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2013 Land Rover Range Rover Debut

The newest Range Rover can tackle more than country club driveways, even if it never will.


What's New

Nearly everything in the 2013 Land Rover Range Rover is new, and we mean it. Simply known as “the big Range Rover,” is completely new as it continues in the fifth decade it’s been on the market; fourth decade if you’re only counting the U.S. While retaining the Jaguar-based engine lineup as from its predecessor, the 2013 Range Rover makes extensive use of aluminum to shed an average of 700 pounds across its U.S.-spec lineup.

Along with a new eight-speed automatic transmission, a more aerodynamically slippery shape, and other touches, the Range Rover should be able to achieve significantly better fuel economy ratings than the outgoing truck’s 12 mpg city/18 mpg highway. But seeing as how this vehicle is a luxury sport utility with a reputation of off-road domination to uphold, the Range Rover will also have plenty of other redeeming qualities, as it should. It starts at $83,500 and tops out just above $130,000.

Who It's For

This thing is pretty much the off-roader’s Bentley. And if you think of it like that, a top-trim Range Rover Autobiography seems like a steal, coming completely with an uprated supercharged 5.0-liter V-8 that makes 510 horsepower, available massaging and reclining rear seats, and even a built-in cooler designed for champagne bottles in the rear center console. Of course it’s all drenched in the finest leathers and woods available.

If you have one of these, you’ll likely never take advantage of its 11.9 inches of ground clearance, water fording ability, or 7,700-pound towing capacity. And we really can’t blame you. This beast is expensive. But we do imagine you might take this as your weekend vehicle to your cabin in Aspen. Or you’ll drive it to Whole Foods for shopping. It can do that quite well, too.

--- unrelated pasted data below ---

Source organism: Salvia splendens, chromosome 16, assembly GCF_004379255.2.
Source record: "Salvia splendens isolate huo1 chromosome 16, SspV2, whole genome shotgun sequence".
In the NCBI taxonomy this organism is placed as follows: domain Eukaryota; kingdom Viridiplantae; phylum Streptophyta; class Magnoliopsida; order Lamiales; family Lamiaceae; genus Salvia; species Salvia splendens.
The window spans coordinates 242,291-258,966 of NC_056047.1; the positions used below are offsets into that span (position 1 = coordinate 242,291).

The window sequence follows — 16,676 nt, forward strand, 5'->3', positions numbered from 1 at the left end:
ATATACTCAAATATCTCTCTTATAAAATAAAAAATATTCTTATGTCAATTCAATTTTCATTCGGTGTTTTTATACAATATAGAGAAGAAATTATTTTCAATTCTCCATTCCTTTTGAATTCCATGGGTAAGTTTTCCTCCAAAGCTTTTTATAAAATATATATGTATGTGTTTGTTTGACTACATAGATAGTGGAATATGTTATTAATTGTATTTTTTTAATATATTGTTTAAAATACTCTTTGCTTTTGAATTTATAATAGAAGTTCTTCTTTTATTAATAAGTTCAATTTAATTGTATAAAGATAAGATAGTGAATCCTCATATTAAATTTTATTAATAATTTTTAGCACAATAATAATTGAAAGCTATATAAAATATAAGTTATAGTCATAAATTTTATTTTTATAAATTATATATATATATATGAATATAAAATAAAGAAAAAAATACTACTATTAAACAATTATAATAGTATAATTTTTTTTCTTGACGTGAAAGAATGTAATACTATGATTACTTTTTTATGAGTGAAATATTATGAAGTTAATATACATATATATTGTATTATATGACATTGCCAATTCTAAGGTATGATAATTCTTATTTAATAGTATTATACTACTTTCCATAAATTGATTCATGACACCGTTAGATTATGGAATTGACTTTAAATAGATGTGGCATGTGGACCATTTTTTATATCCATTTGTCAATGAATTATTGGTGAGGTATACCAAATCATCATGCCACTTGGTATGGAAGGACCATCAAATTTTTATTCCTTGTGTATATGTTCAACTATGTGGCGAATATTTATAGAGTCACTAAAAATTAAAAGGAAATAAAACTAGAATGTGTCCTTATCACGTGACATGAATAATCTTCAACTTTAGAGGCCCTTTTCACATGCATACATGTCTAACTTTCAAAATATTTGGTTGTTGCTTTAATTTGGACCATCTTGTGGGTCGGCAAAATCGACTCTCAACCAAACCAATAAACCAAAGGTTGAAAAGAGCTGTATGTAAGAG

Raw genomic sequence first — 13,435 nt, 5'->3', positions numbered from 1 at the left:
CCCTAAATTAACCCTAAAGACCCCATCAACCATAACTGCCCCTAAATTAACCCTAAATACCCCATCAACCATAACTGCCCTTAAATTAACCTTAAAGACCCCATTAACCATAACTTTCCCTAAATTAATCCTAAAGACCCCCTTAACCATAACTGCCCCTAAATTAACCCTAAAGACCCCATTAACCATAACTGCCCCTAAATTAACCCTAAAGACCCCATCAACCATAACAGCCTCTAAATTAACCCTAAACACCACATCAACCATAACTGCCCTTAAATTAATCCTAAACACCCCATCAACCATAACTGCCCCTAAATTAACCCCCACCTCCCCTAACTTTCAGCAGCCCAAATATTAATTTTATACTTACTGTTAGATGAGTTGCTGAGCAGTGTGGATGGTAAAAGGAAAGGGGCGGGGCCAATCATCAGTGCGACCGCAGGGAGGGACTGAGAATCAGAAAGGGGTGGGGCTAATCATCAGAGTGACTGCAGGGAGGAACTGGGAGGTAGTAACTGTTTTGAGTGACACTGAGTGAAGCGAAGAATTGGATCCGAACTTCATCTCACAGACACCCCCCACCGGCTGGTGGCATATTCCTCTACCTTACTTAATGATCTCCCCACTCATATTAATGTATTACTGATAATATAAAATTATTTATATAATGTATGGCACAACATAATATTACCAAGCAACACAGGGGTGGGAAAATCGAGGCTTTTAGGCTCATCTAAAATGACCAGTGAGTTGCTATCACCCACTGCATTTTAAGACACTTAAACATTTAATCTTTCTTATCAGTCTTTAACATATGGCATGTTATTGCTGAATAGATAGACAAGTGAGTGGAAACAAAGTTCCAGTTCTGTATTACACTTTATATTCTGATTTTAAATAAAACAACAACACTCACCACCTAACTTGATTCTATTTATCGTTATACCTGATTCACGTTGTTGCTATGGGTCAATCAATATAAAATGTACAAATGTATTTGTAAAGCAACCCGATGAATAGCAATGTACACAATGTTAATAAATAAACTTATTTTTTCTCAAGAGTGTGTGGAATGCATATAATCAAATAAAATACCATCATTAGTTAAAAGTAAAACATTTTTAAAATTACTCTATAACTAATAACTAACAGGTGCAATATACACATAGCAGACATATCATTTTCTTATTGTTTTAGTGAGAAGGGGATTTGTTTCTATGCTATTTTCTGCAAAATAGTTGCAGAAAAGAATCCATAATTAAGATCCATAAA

Key Features

At its core, the 2013 Range Rover is still an off-road beast, staying in line with the legend that the brand has built with the British military. But it has some other cool knickknacks, too, like:
  • A base 5.0-liter V-8 engine rated at 375 horsepower or a supercharged version with 510 horses. Both are plenty fast.
  • Eight—that’s right, eight—different wheel designs ranging from 19 to 22 inches in diameter. It also has 37 different paint color options.
  • A pulling/drift compensation mode that shortens the turning circle by dragging the inside tire in off-road situations. It comes in handy on trails.
  • And, of course, as many customizable options as you can think of. Just because it tops out at $130,000 on the spec sheet doesn’t mean it’s not available with even more features. Think of it like you would In-N-Out’s secret menu.

What We Think

This is the sort of purchase you make while discussing with an advisor over some brandy and fine cigars. It ain’t cheap, but what you’re getting for that kind of money is an immensely more capable and more luxurious vehicle than what you’ll likely ever need. Growing in size and becoming more efficient, the 2013 Range Rover is exactly what it needs to be in a plus-size era of downsized carbon footprints. And yet, it’s also exactly what it ought to be: A vehicle of mass destruction that you take mudding while listening to Mozart on its 1,700-watt, 29-speaker Meridian audio system.

We’re smitten.

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